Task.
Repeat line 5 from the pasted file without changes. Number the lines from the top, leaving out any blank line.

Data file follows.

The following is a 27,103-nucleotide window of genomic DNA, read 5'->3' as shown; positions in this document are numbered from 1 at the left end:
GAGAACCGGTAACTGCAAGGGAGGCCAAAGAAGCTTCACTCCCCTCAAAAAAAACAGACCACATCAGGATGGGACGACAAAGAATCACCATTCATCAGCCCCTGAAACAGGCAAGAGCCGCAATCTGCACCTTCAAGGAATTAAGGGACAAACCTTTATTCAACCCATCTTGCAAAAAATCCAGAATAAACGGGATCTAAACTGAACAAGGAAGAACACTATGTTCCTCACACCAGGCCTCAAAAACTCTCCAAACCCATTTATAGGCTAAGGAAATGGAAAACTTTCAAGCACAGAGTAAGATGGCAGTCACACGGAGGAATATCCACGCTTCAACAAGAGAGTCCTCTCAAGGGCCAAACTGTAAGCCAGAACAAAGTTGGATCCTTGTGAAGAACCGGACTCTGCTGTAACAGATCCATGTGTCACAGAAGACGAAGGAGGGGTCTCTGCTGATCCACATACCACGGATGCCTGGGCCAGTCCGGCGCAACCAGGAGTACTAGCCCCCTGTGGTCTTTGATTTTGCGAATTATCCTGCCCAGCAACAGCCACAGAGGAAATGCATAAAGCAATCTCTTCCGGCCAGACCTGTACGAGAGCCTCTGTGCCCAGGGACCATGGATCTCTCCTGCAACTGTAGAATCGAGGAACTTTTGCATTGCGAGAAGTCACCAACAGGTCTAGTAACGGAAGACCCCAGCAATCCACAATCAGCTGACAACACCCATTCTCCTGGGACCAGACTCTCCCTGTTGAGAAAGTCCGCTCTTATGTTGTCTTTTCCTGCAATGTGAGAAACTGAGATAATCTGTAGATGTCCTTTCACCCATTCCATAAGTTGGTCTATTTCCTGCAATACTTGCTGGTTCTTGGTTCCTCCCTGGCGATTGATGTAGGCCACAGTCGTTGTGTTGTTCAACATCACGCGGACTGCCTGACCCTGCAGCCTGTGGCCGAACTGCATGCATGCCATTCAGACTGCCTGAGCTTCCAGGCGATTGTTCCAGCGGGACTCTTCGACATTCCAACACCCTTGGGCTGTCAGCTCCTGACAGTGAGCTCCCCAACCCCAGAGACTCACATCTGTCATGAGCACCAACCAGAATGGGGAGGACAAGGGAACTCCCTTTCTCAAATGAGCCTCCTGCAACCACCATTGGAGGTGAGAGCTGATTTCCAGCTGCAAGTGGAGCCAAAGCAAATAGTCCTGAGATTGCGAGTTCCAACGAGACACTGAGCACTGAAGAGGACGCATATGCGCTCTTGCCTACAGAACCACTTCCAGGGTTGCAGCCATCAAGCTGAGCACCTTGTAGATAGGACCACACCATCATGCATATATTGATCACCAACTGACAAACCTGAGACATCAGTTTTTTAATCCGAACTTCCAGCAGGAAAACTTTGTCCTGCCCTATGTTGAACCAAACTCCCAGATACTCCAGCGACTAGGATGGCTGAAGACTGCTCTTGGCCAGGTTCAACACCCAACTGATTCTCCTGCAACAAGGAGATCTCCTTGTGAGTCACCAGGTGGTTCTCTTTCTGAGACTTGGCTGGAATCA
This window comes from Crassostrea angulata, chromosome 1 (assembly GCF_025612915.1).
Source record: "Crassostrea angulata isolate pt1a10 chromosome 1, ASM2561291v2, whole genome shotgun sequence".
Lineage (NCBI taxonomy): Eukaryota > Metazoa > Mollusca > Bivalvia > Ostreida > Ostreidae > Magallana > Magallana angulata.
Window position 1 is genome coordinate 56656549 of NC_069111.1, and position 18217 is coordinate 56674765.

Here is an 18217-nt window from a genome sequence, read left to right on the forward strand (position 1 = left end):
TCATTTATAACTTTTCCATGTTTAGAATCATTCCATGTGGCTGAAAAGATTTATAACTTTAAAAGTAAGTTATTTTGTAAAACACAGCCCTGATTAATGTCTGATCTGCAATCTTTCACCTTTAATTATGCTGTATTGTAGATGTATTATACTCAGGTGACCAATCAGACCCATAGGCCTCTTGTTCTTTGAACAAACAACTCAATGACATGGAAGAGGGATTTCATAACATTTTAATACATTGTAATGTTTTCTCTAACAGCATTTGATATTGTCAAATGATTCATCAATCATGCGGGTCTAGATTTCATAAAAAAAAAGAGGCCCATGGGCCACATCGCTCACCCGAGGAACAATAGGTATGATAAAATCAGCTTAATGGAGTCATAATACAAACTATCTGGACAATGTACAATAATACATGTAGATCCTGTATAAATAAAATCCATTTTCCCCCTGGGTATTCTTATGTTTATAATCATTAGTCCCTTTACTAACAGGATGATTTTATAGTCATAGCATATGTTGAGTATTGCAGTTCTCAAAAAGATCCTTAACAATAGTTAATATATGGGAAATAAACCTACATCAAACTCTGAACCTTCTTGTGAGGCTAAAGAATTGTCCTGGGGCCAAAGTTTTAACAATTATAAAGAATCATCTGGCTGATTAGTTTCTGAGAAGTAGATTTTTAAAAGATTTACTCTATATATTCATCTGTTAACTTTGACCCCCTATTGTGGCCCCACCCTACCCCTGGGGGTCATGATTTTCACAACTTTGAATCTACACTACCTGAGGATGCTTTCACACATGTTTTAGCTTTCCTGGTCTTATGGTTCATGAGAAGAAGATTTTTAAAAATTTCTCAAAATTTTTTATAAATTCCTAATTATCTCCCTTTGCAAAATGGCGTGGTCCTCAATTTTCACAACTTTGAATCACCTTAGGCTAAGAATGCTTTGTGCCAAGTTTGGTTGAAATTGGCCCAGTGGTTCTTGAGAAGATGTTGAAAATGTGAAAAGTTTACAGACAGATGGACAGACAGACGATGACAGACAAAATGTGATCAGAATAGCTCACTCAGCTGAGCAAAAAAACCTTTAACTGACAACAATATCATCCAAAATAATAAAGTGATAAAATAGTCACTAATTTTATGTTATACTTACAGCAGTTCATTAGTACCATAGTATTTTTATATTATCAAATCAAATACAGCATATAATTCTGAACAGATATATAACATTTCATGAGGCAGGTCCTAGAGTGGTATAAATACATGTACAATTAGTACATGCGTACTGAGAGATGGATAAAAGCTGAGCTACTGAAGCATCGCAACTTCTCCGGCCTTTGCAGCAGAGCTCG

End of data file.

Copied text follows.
Lineage (NCBI taxonomy): Eukaryota > Metazoa > Mollusca > Bivalvia > Ostreida > Ostreidae > Magallana > Magallana angulata.